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It's a simple tail job, following a beautiful and mysterious lady around L.A., but Sam soon finds himself helplessly falling for his quarry and hopelessly entangled in a murder case involving Satanists, succubi, underground filmmakers, Hollywood bigshots, Mexican shootouts, video-store geekery, and sexy doppelgangers from beyond the grave. A case that highlights the risks of hardcore reading and mourns the death of the novel--or perhaps just the decline of Western Civilization.
"Mystery Girl" is a thriller about the dangers of marriage and a detective story about the unsolvable mysteries of love, art, and other people.
Publishers Weekly® Reviews
- Reviewed in: Publishers Weekly, page .
- Review Date: 2013-05-27
- Reviewer: Staff
Gordon’s second crime novel fails to deliver on the promise of his debut, The Serialist (2010), though he can still grab the reader’s attention, as shown by the opening sentence: “I became an assistant detective, and solved my first murder, right after my wife left me, when I went a little mad.” Sam Kornberg—a former used-bookstore clerk, now unemployed, living in L.A.—is completely lost in the wake of his spouse’s departure, and he rapidly disintegrates into the epitome of the lonely single guy, breakfasting on peanuts and using napkins from MacDonald’s as toilet paper. His feeble attempt to find work leads him to PI Solar Lonsky, a behemoth who makes Nero Wolf look svelte. Lonsky hires Kornberg to follow the title character, Ramona Doon, and report on everything he sees her do. An early reference to a favorite movie telegraphs some of the plot surprises, but even without that spoiler, the storyline becomes less and less interesting. Agent: Madeleine Clark, Sterling Lord Literistic. (July)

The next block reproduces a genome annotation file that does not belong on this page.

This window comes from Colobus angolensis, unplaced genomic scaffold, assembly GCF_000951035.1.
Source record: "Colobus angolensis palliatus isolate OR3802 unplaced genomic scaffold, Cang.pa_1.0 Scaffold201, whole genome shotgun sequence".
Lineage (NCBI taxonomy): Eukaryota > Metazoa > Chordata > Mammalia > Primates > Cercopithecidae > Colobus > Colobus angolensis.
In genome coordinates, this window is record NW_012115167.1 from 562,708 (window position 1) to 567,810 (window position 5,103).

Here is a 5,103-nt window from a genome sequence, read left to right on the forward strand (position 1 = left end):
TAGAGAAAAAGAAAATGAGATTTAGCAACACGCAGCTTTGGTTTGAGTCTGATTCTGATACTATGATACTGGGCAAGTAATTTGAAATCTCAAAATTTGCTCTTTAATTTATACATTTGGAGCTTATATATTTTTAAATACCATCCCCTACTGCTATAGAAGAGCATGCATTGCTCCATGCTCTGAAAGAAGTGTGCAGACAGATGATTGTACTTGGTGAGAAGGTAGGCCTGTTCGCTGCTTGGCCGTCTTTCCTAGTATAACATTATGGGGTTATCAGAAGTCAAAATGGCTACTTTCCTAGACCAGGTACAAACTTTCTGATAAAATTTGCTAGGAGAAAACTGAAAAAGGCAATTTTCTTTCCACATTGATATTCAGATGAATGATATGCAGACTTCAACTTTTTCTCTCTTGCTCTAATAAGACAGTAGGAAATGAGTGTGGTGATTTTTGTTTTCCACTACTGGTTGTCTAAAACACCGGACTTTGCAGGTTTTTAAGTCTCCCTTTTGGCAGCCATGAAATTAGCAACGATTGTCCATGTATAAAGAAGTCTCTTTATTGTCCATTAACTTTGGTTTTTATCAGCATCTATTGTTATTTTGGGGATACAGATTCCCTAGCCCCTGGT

A serial killer cleared for takeoff
Arne Dahl’s latest thriller, Bad Blood, is sure to resonate with literary critics, as the lead victim in the book is—wait for it—a literary critic. Systematically tortured in a janitor’s closet in Newark International Airport, he dies horribly. With his penultimate fleeting thought, “he realizes that nothing he has read or written has meant anything. He might as well have done absolutely anything else.” His murderer, a known U.S. serial killer long on the lam, audaciously escapes, taking the dead man’s seat aboard a flight to Sweden. Stockholm police superintendent Jan-Olov Hultin, tasked with intercepting the perpetrator, summarizes the situation to the Intercrime team quite succinctly: “If we fail, Sweden has imported its first real American serial killer. Let’s avoid that.” It goes without saying that Hultin’s unit could not avoid that, and detectives Paul Hjelm and Kerstin Holm find themselves one step behind a truly extraordinary psychopath. “Thriller” is the perfect descriptor for the second installment in Dahl’s Intercrime series, which crackles with pent-up energy on every page. My bet is that it will resonate with the reading public every bit as much as it will with lit-crits.